This last Saturday was the second annual Pinot Days event held at the Barker Hanger in Santa Monica. The Grand Tasting featured over 90 producers from Pinot Noir regions from California, Washington and Oregon. More than 300 wines were available for tasting representing a wide range of styles. It never ceases to amaze me that in a hanger full of wine all made from just one varietal, that there can be so many different styles and flavor profiles. Something for everyone’s taste – that’s why I love wine!
This year I had the opportunity to take one of the “regional tours” conducted by a winemaker from each region. I chose the Santa Maria Valley AVA and our tour guide was James Ontiveros of Native 9 Wines. A small group of us gathered as James drew a map and explained all about mountain ranges, coastal climate, rainfall, growing season and alluvial soils that make this AVA good for growing the temperamental Pinot Noir grape. James is a ninth generation Californian, and he and his family have been working the land of Santa Barbara County for a very long time.
So with much enthusiasm James then escorted us off to our first stop on the “tour”. We would visit 6 wineries/tables in the next hour and a half, meet with their winemakers and taste their Pinot. Our tour took us to Riverbench, practicing sustainable farming, where I liked all three of their offerings, then on to Native 9 where we also tasted his Alta Maria label. The Alta Maria had more of a fruit forward profile, while the Native 9, which is whole cluster fermented, had a more intriguing and very unique profile with smoke coming through on the finish. At the Hitching Post table we met Gray Hartley, who is co-owner along with Hitching Post restaurant owner Frank Ostini. Gray talked a lot about barrel influence on wine, which I found to be very interesting, and I enjoyed both of the vineyard designates he poured for us.
Ken Brown of Ken Brown Wines has been in the wine business for 34 years. To quote his website, “Most of my career has been spent pursuing the elusive traits that make great Pinot Noir”. Seems to me he has found them. This man knows his winemaking and the two elegant Pinots we tried that day are testament to that fact.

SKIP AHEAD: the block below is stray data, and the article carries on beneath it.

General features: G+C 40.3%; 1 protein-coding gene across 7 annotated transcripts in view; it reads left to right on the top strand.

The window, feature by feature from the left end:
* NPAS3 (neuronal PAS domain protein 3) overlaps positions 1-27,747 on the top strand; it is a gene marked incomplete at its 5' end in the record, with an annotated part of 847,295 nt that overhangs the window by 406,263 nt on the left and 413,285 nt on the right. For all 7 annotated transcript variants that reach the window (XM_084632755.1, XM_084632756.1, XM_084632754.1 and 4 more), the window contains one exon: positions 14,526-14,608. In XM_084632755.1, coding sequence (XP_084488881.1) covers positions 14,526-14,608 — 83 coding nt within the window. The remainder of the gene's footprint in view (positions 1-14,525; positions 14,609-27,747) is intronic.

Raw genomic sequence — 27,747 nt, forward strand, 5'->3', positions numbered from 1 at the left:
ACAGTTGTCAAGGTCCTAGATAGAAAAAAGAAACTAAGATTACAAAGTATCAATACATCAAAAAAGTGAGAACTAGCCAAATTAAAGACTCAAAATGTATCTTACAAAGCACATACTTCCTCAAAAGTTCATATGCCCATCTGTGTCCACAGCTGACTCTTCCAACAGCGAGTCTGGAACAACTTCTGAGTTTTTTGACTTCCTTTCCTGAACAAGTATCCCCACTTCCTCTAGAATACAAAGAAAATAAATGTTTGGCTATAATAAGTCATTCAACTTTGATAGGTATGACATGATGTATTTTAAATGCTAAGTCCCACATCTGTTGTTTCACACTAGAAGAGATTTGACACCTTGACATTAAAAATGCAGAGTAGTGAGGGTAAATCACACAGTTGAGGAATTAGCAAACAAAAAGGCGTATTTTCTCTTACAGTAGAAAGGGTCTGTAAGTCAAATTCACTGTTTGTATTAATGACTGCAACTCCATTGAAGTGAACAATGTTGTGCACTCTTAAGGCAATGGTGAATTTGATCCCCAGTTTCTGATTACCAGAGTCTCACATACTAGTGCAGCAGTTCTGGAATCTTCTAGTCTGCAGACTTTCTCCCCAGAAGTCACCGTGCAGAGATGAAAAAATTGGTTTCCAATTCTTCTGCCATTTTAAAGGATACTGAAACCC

Josh Klapper of La Fenetre hardly seems to need any introduction at all. His name and wine pop up at all the tastings, and write-ups abound. And for good reason. This very likable young winemaker has been recognized for quite some time in the food and wine scene and now is is making some wonderful wine, negociant style, and in small case production. As we tasted through 3 vintages of Pinot, the ’05 and ’08 being my favorites, he spoke about how he loves the 2010 vintage, stating that it was great “stem vintage”. Josh was one of the winemakers at this event whose enthusiasm about what he does was surpassed only by his desire to share his wine with others.
Our last stop was with Joe Wagner of Belle Glos Wines to taste his Clark and Telephone Vineyard Pinot, 2008. This big wine with great concentration of fruit and very soft tannins, offered brown spices like nutmeg and cloves with a bit of vanilla right into the finish.
Our Santa Maria tour was over but the day certainly wasn’t. There were many more tables to visit. Londer Vineyards from the Anderson Valley in Mendocino, an area I also like very much for their Alsatian whites, came through with a couple of elegant Pinots with plenty of soft fruit. Enjoyed meeting and talking at length with Rosalind Manoogian and her husband James of Fog Crest Vineyard and I tasted both of her Russian River Valley offerings including Fog Crest’s inaugural vintage of their Estate Bottled Pinot. This small production Pinot, (75 cases), had lots of bing cherry and blackberry in the nose, cola and spice nuances and medium tannins.
I especially loved listening to Greg La Follette of La Follette . Talk about enthusiasm! He was making the ins and outs of wild fermentation seem fascinating. His offerings from Sonoma and Mendocino were very interesting to me with complicated, yet well balanced flavors including bacon and smoke, which he attributed to the wild fermentation. A lot of information in a very short period of time left me hoping to have more time some day in the future to speak further with this knowledgeable winemaker.
So much Pinot, so many styles, wonderful group of winemakers – it all makes for a great way to spend a few hours. Thanks to the producers of Pinot Days for bringing us this opportunity to learn, taste and compare. Cheers!